The movement is the classic Lemania 1861 chronograph movement used in generations of Speedmasters. And the case is 39.7 mm with a domed sapphire crystal, fitted with a brown leather strap. Overall a faithful remake though there are minor aesthetic differences like the shape of the Omega logo on the dial. And of course the original had the desirable column wheel Lemania 321 movement. Speedmaster fanatics will be able to point out more I am sure. – SJX
This was announced in January and previewed here, and now at Baselworld 2012 it has finally be officially launched. Using liquids to indicate the time, the hydro-mechanical HYT H1 is one of the most interesting watches of the fair so far.
HYT H1 in 5N rose gold
The idea behind it is simple. The clear tube running along the circumfrence of the dial has two immiscible liquids inside, one clear and the other a fluorescent green.
The meniscus of the two liquids indicates the hour and as the hours pass, the meniscus travels forward clockwise. This is thanks to two bellows, made from a flexiable alloy, which are driven by pistons, situated at six o’clock. Once the meniscus hits six o’clock, it quickly rushes back to six on the other side, like a retrograde hand, and starts over. (A video at the end of this post illustrates the concept nicely.) As for the rest of the dial: at nine o’clock on the dial sits the seconds hand which resembles a water wheel. Adjacent to it is the minutes display and then at three o’clock is the power reserve indicator.
The H1 in titanium
This is a large watch at 48.8 mm wide and 17.9 mm thick. The domed sapphire crystal alone is 5 mm thick, because it has to accomodate the tube containing the two liquids. The movement runs at a conventional 28,800 bph and has a respectable 65 hour power reserve.
Four versions of the HYT H1 are available. Titanium, titanium with black DLC coating, 5N rose gold with black DLC components, and 5N rose gold. The price is in region of CHF60,000. While still a substantial sum, it is reasonable for a watch like this, in my opinion.
Clockwise from top left: titanium, titanium with black DLC coating, 5N rose gold, 5N rose gold and black DLC coating
The H1 is a very intriguing idea, and one that will be exceedingly interesting if it works as planned. There are so several things I can think of that might go wrong, like the fluids mixing or evaporating, though HYT says all of these have been addressed. And as has become the norm in independent watchmaking, thanks to Max Büsser’s “friends” concept of listing each and every person involved in the creation of his Machines, HYT has revealed the identities of all the key individuals behind the company. To realise this novel mechanism required two teams, led by from Audemars Piguet COO Bruno Moutarlier. The group comprising Jean-François Mojon and his company Chronode SA worked on the watch movement, while the other team made up of HYT’s founders, Patrick Berdoz, Lucien Vouillamoz and Emmanuel Savioz, in a company known as Preciflex, dealt with the fluid mechanics. It was Mr Vouillamoz came up with the idea of a hydro-mechanical watch in 2002. And the latter group had the advice of Helbling Technik, a technical consultancy with experience in medical devices which use fluids.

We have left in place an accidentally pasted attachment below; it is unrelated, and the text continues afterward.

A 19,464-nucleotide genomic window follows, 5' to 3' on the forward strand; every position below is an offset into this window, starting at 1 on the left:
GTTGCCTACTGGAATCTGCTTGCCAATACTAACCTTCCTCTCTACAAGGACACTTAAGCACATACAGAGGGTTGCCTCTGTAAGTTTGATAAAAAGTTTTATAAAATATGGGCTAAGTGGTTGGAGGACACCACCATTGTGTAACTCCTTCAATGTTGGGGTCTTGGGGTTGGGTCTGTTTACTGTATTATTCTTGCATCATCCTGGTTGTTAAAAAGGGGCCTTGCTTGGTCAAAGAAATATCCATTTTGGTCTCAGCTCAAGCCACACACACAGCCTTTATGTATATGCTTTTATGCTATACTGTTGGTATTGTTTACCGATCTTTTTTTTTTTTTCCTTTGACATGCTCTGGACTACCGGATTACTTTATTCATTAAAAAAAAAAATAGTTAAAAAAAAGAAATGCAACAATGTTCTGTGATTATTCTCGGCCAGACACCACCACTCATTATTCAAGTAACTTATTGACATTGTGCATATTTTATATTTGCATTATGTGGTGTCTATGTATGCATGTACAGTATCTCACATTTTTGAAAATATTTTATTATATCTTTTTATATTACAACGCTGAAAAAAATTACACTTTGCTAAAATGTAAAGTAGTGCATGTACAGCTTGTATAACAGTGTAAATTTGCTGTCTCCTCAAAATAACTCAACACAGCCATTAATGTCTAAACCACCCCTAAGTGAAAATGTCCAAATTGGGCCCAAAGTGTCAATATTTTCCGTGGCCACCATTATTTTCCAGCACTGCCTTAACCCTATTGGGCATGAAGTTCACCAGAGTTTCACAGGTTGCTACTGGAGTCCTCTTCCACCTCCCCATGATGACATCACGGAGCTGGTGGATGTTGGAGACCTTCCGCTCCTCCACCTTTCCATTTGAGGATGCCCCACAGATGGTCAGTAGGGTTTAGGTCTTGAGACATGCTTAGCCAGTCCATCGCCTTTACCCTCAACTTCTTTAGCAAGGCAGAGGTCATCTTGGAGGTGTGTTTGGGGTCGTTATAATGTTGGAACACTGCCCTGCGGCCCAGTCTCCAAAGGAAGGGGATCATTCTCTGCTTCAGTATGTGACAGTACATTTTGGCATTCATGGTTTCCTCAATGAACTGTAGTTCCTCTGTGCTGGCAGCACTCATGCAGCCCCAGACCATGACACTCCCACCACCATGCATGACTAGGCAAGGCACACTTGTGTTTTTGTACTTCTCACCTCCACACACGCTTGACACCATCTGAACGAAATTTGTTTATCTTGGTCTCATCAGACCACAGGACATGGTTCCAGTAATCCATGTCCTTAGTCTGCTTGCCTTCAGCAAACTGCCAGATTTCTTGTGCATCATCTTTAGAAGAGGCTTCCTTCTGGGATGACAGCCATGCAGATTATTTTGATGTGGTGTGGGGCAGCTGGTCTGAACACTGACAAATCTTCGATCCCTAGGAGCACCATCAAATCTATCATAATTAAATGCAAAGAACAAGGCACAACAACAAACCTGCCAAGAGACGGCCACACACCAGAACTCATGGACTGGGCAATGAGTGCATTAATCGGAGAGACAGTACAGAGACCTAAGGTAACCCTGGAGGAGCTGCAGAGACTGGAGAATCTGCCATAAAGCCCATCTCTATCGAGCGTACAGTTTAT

Interestingly several of the people involved in HYT have medical technology backgrounds. Mr Berdoz founded and sold prosthetics company Precimed, while board member Michael Orsinger is a senior Novartis executive. And HYT itself is led by Vincent Perriard, formerly the CEO of Concord and then Technomarine. While at Concord Mr Perriard experimented with a liquid power reserve display in the Concord C1 Quantum Gravity tourbillon, which was an enormously expensive; only a handful were made before its maker, BNB Concept, went bust.
HYT H1 in 5N rose gold and black DLC coating
Another notable figure in HYT is Dr Ernst Thomke. Best known as one of the key figures (or maybe the key figure) in the creation of the Swatch watch, he was also formerly the CEO of ETA SA and SMH (the predecessor of Swatch AG). According to HYT, the H2, H3 and H4 are already in the works. If the H1 takes off, we should be see the rest soon enough. – SJX